Notebook: Cro Cop leaves UFC
COLOGNE, Germany – Mirko “Cro Cop” Filipovic’s return to the Ultimate Fighting Championship was a short one.
Not long after stopping Mostapha Al-Turk in the first round of UFC 99 on Saturday at Lanxess Arena in his first fight in the UFC since back-to-back losses in 2007, Filipovic informed UFC president Dana White that he had signed a three-fight contract with the Japan-based DREAM.
White had signed Filipovic less than a month ago to a one-fight deal, the first time in more than nine years that he’d done that. He had worked out terms on two additional fights, but said he’d only put pen to paper for Saturday’s bout.
He brought Filipovic back because he knew the Croat is still very popular and Filipovic insisted he wanted to make a run for the title.
That proved not to be the truth. After turning down much tougher opposition, including Cain Velasquez, who defeated Cheick Kongo later on the card, he wound up with the lightly regarded Al-Turk.
But instead of getting a shot at big names like Randy Couture or Antonio Rodrigo Nogueira and fighting his way into title contention, Filipovic opted to bolt for Japan.
“Isn’t that a dirty [expletive] thing to do?” White asked rhetorically after being queried about Filipovic’s deal with DREAM. “He [expletived] me. The first time in the history of the company I do one over the phone. He promised me a three-fight deal and he [expletived] me.”
Filipovic looked unsteady and hardly impressive in defeating Al-Turk, who is winless in the UFC. He never landed one of his vaunted kicks and the fight ended not from a punch but when he poked Al-Turk in the eye with his finger.
Referee Dan Miragliotta didn’t see the poke, so it was regarded as a clean blow and Filipovic won by stoppage.
Filipovic was fighting five months to the day after knee surgery, one of several injuries he said kept him from performing at his best in his first stint in the UFC. Before the fight, he called his 1-2 UFC record “the black spot” on his career.
While speaking with reporters on a prefight conference call, Filipovic enthused about his return and said he was gunning for a title shot. All the while, he apparently knew he was in it for a one-fight deal.
He texted White on White’s cellular phone and told him he wanted to return. White said Filipovic declined numerous opponents.
Apparently, Filipovic, who is from Croatia, wanted to fight in Germany and use the UFC bout as a tuneup. He did and is now Dream bound, but he’ll almost certainly never fight in the UFC again.
“He didn’t keep his word,” White said, who said he’d had a two-hour talk with Filipovic on the day Filipovic texted and asked to be able to return. “He talked about honor and all this other [expletive] and he [expletived] me.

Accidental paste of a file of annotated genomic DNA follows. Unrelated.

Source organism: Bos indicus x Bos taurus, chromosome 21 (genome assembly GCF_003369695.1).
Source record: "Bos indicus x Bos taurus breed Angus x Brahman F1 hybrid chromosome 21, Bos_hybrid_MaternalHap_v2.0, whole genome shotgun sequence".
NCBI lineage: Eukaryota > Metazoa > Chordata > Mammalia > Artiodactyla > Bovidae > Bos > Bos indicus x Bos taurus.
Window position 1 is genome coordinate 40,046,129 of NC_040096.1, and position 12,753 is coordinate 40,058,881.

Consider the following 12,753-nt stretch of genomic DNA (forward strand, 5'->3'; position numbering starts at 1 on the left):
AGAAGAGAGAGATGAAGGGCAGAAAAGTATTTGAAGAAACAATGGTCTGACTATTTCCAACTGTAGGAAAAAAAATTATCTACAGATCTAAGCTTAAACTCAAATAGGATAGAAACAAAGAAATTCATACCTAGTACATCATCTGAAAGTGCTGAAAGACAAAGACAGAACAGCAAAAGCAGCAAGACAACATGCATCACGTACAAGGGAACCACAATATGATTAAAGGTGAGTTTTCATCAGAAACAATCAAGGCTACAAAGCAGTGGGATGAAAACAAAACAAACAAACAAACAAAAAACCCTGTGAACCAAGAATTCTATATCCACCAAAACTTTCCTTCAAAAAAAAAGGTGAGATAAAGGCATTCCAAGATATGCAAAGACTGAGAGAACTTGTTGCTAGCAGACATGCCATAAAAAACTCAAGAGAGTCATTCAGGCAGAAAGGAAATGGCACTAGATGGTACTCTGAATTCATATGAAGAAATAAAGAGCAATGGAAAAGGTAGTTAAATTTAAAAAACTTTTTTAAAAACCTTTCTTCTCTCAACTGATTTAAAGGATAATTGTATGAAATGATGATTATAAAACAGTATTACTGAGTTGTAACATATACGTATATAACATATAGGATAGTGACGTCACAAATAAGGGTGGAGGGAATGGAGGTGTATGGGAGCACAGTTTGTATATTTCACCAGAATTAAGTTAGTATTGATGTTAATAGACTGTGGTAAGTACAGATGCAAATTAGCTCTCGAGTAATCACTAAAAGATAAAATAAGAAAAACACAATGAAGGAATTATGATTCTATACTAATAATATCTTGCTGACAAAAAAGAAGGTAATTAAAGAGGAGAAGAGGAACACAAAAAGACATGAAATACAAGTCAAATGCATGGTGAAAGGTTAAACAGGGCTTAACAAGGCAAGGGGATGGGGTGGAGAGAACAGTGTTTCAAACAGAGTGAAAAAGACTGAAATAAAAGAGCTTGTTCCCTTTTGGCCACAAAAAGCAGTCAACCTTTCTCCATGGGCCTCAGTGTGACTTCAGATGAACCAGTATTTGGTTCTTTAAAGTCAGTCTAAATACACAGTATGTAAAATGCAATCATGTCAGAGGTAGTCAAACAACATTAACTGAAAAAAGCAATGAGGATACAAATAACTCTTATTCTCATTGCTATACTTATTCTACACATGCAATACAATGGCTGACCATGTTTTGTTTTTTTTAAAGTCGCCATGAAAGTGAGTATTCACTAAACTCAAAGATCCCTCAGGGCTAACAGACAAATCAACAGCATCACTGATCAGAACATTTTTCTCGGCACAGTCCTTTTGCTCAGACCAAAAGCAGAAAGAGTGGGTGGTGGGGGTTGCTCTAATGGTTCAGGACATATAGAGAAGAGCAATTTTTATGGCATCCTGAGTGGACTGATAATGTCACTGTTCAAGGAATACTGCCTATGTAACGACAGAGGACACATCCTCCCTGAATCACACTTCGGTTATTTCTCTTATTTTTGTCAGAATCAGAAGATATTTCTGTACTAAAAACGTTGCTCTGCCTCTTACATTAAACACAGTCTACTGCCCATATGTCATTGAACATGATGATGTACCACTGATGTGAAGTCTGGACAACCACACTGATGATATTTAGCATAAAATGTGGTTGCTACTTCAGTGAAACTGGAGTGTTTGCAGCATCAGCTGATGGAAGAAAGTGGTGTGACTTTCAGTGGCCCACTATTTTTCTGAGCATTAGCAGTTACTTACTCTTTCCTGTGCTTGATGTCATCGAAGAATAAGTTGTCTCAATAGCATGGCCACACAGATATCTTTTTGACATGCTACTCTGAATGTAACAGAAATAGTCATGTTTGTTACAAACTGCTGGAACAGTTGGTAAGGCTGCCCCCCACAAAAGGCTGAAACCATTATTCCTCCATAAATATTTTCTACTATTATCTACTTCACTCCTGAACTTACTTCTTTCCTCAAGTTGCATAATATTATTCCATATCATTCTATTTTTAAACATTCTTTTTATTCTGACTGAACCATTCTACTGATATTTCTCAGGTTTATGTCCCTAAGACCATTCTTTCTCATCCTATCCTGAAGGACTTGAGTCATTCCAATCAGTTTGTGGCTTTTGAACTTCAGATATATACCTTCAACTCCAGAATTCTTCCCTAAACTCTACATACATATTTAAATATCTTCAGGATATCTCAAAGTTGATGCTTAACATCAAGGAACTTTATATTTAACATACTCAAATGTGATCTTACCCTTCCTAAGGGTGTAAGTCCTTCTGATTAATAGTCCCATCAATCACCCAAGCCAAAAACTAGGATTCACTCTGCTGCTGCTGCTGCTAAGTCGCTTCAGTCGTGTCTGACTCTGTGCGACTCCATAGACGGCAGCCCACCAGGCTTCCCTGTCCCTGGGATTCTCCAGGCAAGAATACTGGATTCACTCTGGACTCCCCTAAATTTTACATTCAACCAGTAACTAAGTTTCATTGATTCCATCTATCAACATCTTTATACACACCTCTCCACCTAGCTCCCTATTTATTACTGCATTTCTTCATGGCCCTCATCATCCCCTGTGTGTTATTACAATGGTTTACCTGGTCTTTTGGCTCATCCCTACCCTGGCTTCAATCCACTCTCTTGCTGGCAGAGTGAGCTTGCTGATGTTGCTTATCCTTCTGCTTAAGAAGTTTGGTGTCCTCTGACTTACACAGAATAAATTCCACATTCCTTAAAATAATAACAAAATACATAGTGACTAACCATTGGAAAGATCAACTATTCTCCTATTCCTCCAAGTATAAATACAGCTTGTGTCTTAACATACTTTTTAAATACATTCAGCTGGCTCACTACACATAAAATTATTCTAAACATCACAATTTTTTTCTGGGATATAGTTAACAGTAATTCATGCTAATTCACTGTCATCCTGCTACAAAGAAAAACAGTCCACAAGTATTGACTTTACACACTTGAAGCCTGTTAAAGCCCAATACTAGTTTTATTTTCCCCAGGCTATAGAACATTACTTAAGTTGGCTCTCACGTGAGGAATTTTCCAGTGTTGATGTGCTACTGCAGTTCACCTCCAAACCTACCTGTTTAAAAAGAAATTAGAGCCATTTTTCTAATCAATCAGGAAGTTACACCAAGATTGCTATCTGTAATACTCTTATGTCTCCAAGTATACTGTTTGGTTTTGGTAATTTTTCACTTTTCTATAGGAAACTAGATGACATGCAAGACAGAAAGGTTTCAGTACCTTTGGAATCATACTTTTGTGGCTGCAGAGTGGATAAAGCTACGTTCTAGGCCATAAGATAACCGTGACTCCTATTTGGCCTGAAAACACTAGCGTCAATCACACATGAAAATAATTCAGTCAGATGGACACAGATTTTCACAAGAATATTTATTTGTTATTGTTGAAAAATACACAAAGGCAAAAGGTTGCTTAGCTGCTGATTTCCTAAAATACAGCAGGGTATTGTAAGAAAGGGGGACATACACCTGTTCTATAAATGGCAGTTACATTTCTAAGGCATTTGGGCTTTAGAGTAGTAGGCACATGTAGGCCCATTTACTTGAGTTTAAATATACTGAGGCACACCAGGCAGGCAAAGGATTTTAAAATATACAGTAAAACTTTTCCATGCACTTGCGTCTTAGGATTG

“He fed me this bull [expletive] about wanting to take a run for the title, and what I think he did was, he went out and did this. He turned down every other [expletive] fighter I offered him, because I needed him to fight Cain. He didn’t just poke Al-Turk; he poked me, too.”
As is his custom, Filipovic skipped the postfight news conference and could not be reached to comment on the DREAM deal.
Hardy played mind games: Dan Hardy won his grudge match against Marcus Davis, pulling out a split decision. He won 29-28 on the scorecards of judges Doug Crosby and Tony Weeks. Davis prevailed on Andy Roberts’ card by the same score. Yahoo! Sports also had it 29-28 for Davis.
There was bad blood between the two because of a war of words on the Internet. Hardy said he was just trying to provoke Davis because he figured correctly that Davis would take it seriously and that it might affect the way he fought.
“I used a lot of psychological warfare and it bothered him,” Hardy said. “My intention was to bother so it would have an effect on the fight.”
Davis stormed from the cage and declined to shake hands with Hardy. He also failed to appear at the postfight news conference, though he issued a statement in which he demanded a rematch.
“He came into my dressing room to talk after and I said I won,” Davis said in his statement. “He said it was close and he wouldn’t argue. That took something, I guess, but he’s not apologized for going too far with the talking. I won the fight.”
Bonus babies: Rich Franklin and Wanderlei Silva had an entertaining slugfest before the crowd of 12,854 and wound up winning Fight of the Night honors. They took home an extra $60,000 each for that.
Mike Swick, who stopped Ben Saunders in the second round, won Knockout of the Night. The Submission of the Night went to Terry Etim, who defeated Justin Buchholz with a D’Arce choke. Swick and Etim also earned an extra $60,000.
Big fights: Swick said he was looking for a big fight after scoring back-to-back wins over Jonathan Goulet and Saunders in fights in which he was the bigger name and had the most to lose.
He said he’d like a fight with former welterweight champion Matt Hughes, saying it would be an honor for him.
White had another suggestion since Swick kept talking about big fights.
“Swick is going to fight Rich [Franklin] next at 170,” White said, jokingly, since Franklin fights at light heavyweight.